Levi’s Katia Walsh Shares Real Insight Regarding Digital, Data and AI
A company that has followed a progressive course over its 168-year history, Levi Strauss & Co. has played an important role during revolutionary moments within history. From creating an integrated employment force in the mid–20th century or ensuring greater supply-chain transparency in the 1990s to encouraging United States citizens to vote in 2020, the San Francisco–based denim leader has remained committed to progress.
This part of the brand’s mission made it a perfect fit for Chief Global Strategy and Artificial Intelligence Officer Katia Walsh, who considers herself to be an unlikely fashion professional but has felt aligned with Levi’s principles. As a student journalist growing up in communist Bulgaria, Walsh was reprimanded in school at 15 years old for writing a story that displeased local officials. Despite the disciplinary action that she faced, Walsh recognized the power that lies in sharing information and the fragility of the freedom it can afford. While Walsh didn’t grow up to become a journalist, she did begin working with Levi’s in April 2019, sharing a commitment to innovation by facilitating how information is shared and the ways in which it can promote the greater good.
“Growing up in communist Bulgaria, Levi’s signified so much more to me than a piece of clothing,” Walsh explained. “It was a dream, it was a symbol of the unattainable, it meant democracy and freedom. I will never forget this image of Levi’s-clad youth sitting on the top of the crumbling Berlin Wall in November of 1989. It is a platform for doing good in the world in more than one industry.”
For Walsh, the fact that Levi’s is a fashion company—not a financial technology or telecommunications firm—doesn’t mean that it cannot find a place at the forefront of innovation surrounding information, data and artificial intelligence. To the contrary, the denim company’s background makes it a prime candidate to lead in this space due to its collection of data from its extensive history and innovations launched over the last few years, such as 2019’s Future Finish, which relied on laser technology and machine learning with a neural network solution that yielded thousands of finishing options via an artificial-intelligence network. Working from the inside out, Levi’s is focused on digitizing its entire company to streamline workflows for employees and create personalized experiences for its customers, whom Walsh refers to as “fans.”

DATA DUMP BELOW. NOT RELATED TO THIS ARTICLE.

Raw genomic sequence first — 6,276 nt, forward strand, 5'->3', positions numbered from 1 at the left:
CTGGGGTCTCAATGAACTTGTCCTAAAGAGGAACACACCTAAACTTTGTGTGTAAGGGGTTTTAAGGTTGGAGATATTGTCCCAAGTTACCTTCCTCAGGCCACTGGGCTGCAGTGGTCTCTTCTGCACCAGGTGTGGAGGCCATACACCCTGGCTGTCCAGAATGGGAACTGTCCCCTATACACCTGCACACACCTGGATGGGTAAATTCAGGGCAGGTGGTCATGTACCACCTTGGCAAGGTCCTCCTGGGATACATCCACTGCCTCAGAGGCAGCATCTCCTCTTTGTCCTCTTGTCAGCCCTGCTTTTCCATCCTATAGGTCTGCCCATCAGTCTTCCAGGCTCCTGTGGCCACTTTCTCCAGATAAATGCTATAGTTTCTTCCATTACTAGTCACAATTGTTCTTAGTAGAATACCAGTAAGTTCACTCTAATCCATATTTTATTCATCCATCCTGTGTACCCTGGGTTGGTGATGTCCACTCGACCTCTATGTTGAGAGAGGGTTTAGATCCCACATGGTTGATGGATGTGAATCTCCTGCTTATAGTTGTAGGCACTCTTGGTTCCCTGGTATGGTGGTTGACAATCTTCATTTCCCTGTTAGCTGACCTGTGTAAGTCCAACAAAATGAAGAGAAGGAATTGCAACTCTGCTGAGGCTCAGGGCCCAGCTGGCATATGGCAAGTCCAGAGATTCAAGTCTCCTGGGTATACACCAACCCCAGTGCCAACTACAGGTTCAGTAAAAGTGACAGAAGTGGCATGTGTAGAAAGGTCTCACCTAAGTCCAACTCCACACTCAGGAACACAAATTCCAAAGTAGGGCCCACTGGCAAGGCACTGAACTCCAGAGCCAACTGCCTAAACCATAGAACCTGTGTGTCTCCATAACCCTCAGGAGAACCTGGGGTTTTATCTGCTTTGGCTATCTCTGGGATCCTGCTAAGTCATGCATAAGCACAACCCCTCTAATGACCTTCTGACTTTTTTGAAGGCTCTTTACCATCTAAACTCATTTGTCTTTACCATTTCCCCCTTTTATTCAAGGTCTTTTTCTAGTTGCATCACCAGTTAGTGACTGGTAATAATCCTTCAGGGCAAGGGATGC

“We are building a new, cohesive capability that integrates digital data and AI to field the digital transformation of the whole company. The reason I am pointing toward the three subsets of the capabilities of digital, data and AI, is that they are very interconnected,” Walsh said. “It’s basically a magic flywheel where digital makes data big and big data makes artificial intelligence possible and artificial intelligence makes digital products smarter.”
With its loyalty program, which launched in 2020, Levi’s built a large customer pool that now includes 5 million members, yet this facet of the company’s business is more personalized to each of these clients than ever before. With data protections in place to ensure security, Levi’s is continuing to cultivate this offering, which collects client information that is then channeled into creating a tailored direct-to-consumer experience for customers, thereby easing the shopping process and affording greater freedom to its fans. With direct-to-consumer business comprising 40 percent of Levi’s revenue, the company is strategizing best practices to cultivate this segment.
“We are attempting to personalize the individual consumer experience online. This is beyond the personalized benefits of the loyalty program. It’s about how you see the homepage, the products that are listed there, the product descriptions that are there—even the reviews are all personalized to your needs, preferences and previous browsing behaviors so it’s always relevant to you,” Walsh explained. “That kind of personalization really helps deepen the connections with our consumers.”
Citing digital, data and AI potential, which she refers to as the “three Cs—smarter creation, smarter connections and smarter commerce”—Walsh feels that these digital tools can help fashion evolve into a better industry for people and the planet through humanization of the apparel business. While using data to establish a closer, more human relationship within business might seem strange, Walsh believes these processes will help Levi’s perform more good in the world.
“We have always been not only advocates of sustainability but real warriors in making sure we are a sustainable company in terms of production and manufacturing, product creation and the sustainability of people,” Walsh said. “AI can help companies in that industry do good in the world.”
Photos courtesy of Levi’s.